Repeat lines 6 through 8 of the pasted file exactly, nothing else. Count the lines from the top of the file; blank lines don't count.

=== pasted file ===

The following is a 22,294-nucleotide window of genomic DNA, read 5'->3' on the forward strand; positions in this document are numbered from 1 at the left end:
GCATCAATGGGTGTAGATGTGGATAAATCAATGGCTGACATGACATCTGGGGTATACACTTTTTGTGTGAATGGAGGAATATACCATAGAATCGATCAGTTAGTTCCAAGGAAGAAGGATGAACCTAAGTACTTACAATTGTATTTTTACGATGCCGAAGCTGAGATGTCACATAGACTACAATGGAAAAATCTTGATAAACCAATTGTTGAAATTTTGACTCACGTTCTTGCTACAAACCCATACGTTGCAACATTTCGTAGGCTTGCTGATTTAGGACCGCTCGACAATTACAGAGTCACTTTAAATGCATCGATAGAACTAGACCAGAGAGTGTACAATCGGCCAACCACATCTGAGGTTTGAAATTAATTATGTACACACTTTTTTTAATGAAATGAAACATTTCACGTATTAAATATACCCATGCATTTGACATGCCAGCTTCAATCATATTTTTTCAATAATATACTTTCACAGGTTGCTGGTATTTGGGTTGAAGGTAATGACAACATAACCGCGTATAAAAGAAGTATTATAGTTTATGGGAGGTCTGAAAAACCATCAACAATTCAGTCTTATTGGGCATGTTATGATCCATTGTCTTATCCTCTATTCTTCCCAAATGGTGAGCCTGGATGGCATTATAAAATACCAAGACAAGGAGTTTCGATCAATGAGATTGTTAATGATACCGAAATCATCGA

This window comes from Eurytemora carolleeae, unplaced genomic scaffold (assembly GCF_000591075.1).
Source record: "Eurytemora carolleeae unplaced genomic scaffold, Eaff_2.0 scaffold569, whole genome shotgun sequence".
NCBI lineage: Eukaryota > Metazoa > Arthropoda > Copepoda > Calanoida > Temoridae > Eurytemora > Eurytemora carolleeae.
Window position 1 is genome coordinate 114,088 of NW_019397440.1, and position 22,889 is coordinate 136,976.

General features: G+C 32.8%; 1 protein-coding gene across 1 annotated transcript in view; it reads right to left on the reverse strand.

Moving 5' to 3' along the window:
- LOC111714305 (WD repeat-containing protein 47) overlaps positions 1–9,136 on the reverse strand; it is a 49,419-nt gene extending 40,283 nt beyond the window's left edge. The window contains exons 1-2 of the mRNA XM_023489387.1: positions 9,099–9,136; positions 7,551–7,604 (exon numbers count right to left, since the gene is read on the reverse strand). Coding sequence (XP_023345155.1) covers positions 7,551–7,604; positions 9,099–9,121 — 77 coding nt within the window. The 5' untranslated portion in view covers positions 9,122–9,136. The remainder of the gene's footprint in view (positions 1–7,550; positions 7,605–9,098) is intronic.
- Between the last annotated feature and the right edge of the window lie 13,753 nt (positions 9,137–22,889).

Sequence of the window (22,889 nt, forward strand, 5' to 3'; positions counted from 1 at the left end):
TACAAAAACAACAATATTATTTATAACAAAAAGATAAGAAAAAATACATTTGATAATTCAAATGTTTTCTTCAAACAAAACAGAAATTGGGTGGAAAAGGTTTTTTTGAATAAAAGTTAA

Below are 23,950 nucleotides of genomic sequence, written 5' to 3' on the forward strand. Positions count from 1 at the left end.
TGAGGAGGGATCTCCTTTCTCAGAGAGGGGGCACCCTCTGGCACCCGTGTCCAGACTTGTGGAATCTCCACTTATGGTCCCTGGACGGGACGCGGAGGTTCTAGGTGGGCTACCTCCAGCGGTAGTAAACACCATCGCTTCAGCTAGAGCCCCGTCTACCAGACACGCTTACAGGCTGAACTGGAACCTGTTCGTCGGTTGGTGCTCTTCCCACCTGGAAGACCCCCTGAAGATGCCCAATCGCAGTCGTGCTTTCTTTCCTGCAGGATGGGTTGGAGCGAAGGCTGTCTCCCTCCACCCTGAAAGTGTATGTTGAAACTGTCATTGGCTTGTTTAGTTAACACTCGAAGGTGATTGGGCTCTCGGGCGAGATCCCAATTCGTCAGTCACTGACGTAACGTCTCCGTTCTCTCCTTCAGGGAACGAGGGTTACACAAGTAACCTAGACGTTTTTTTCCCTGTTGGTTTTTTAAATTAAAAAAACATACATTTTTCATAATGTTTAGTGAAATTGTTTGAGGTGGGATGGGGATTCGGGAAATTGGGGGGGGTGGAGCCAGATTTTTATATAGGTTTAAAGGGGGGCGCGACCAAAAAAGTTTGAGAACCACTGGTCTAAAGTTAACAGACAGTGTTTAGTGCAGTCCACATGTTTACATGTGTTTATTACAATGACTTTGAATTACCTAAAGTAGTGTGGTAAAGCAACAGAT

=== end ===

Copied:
Window position 1 is genome coordinate 114,088 of NW_019397440.1, and position 22,889 is coordinate 136,976.

General features: G+C 32.8%; 1 protein-coding gene across 1 annotated transcript in view; it reads right to left on the reverse strand.

Moving 5' to 3' along the window: